In historical examples of successful transitions to democracy, there has always been an alliance of democracy and civil society activists with centrists. The two must band together to prevent the military from tightening its grip on the country to a stranglehold, as has been the case in Pakistan and Egypt, argues Akbar Ganji.
The power struggle between Iran’s hardliners and centrists within the ruling establishment presents an opportunity for civil society and democratic forces to strengthen labor unions and various other grass-roots organizations, he writes for Radio Farda.
Judging by their rhetoric, the hardline Revolutionary Guards Corps (IRGC) are pursuing the following agenda:
- First, with the help of the state broadcaster, dozens of websites, and Friday prayer leaders, they divide society into “true Jihadi revolutionaries” and Westernized Iranians who are not to be trusted.
- Second, they are bent on keeping Iran from normal relations with the West by labeling the nuclear agreement as “treason” and not allowing Iran to accept laws against money-laundering and terror-financing demanded by the Financial Action Task Force (FATF)…. The FATF requirements are not just Western demands. If Iran refrains from accepting these conditions, no one will do business with the country’s financial system; neither China nor South Africa—not even the Russians.
- Third, they try to portray the Rouhani government as the culprit for the country’s economic problems, while they are the ones who are responsible for creating non-transparent monopolies, and along with Khamenei, have pursued a foreign policy that has led to Iran’s economic isolation.
- Fourth, IRGC affiliates and their hardliner allies constantly call for Rouhani’s resignation.
While the infighting can be exploited by pro-democracy civil society, one mustn’t forget that centrists such as Rouhani and foreign minister Javad Zarif prevent war and they should be defended on those grounds, Ganji contends.
Other observers are wary of such purported moderates.
To his admirers, Javad Zarif is a skillful diplomat and fierce nationalist in constant danger of hardline domestic adversaries, notes Karim Sadjadpour, a Senior fellow at the Carnegie Endowment for International Peace. To his detractors, he is a pathologically dishonest, powerless apparatchik used by Tehran’s theocratic elite to manipulate credulous Americans and Europeans, he writes for the Atlantic:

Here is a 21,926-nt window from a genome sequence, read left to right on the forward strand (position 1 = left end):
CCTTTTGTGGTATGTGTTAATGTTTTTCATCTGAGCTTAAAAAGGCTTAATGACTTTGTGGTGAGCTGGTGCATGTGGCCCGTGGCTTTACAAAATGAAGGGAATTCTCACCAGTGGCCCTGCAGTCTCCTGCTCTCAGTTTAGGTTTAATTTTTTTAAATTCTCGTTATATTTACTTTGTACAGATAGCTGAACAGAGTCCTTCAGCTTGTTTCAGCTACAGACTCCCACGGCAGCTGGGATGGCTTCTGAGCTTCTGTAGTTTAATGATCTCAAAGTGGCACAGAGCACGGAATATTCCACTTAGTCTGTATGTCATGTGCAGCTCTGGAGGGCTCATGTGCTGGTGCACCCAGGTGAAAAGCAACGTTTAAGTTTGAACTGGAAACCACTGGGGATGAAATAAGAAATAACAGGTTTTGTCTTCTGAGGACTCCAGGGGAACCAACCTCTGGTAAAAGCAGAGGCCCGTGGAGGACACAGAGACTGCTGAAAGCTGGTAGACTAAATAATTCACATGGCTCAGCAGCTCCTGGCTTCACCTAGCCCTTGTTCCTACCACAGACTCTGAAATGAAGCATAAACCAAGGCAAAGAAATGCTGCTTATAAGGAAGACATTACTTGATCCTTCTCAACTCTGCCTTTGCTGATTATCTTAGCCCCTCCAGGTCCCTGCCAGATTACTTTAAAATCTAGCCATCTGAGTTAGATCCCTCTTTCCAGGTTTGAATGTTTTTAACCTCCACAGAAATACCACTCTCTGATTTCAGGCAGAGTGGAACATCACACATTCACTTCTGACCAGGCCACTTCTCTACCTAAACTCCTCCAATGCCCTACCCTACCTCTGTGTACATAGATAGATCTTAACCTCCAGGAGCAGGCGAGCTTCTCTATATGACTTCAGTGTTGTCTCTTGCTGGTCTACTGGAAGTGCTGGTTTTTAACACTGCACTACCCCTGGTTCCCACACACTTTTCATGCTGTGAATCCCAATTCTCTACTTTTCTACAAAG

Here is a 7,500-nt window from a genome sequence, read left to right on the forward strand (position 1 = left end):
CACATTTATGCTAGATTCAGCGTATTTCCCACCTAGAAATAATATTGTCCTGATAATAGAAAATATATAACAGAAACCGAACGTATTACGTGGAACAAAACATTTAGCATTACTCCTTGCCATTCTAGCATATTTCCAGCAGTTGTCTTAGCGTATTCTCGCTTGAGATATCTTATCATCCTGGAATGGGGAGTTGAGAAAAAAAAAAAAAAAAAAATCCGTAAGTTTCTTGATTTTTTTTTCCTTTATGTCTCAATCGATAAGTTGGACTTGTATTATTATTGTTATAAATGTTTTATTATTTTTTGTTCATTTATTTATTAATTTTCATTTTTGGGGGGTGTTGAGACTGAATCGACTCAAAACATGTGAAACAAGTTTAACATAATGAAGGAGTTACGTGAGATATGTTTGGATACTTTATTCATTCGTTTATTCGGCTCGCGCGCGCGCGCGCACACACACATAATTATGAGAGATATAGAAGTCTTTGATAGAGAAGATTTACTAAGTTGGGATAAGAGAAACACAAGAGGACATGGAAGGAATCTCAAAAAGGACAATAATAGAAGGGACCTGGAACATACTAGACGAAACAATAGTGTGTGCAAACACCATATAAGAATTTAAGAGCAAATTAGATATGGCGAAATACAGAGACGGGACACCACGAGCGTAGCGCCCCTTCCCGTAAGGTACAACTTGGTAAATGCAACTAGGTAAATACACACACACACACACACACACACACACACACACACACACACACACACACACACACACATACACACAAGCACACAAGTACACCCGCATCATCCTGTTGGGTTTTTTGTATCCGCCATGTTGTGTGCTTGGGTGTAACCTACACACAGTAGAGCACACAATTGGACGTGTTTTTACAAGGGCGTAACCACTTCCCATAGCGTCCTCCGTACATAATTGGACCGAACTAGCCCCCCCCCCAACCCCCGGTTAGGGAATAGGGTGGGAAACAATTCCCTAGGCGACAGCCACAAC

To Khamenei, Zarif’s enormous utility derives from the fact that he is both of these things, a sympathetic figure who can soften the edges of Iranian policy without actually changing it. Just as Leonid Brezhnev had Andrei Gromyko, Saddam Hussein had Tariq Aziz, and Muammar Qaddafi had Moussa Koussa, Iran’s autocrats understand that sending a moderate emissary out in the world protects their own power, rather than undermining it.
The Democracy Council invites you to:
Civil Society in Iran: Prospects for Reform & Implications for Policymakers
Friday, March 15, 2019 | 8:30 am-1:00 pm
2172 Rayburn House Office Building
45 Independence Ave SW | Washington, DC 20515
A continental breakfast will be served from 8:00 am to 8:30 am. Panels include 1) Access to Independent Information & Media; 2) Marginalized Communities: Social & Political Movements; and 3) Civil Society: Trends & Prospects for Reform, followed by a keynote address on implications for policymakers.
Updated list of speakers:
- Masih Alinejad, VOA Persian Service
- Hamed Behravan, The Democracy Council
- Tara Sepehri Far, Human Rights Watch
- Saeid Golkar, University of Tennessee at Chattanooga
- Marjan Greenblatt, The Democracy Council/Alliance for Rights of Minorities
- Nader Hashemi, Denver University
- Brian Hook, Special Representative for Iran and Senior Policy Advisor to the Secretary of State (invited)
- Michael Hull, Psiphon
- Elise Labott, Foreign Affairs Journalist
- Shahin Milani, Iran Human Rights Documentation Center
- Farzin Nadimi, The Washington Institute for Near Policy
- Eric Novotny, The American University
- Azadeh Pourzand, Siamak Pourzand Foundation
- James Prince, The Democracy Council
- Rieneke van Santen, Zamaneh Media
- Mehdi Yahyanejad, Balatarin
*Additional speakers to be announced. This invitation is transferable. For more information, please contact: firstname.lastname@example.org For press inquiries, please contact Tamara Edwards: email@example.com Founded in 2000, the Democracy Council is a nonprofit, nonpartisan organization dedicated to promoting human rights, equal opportunity, good governance, rule of law, and combating extremism around the globe.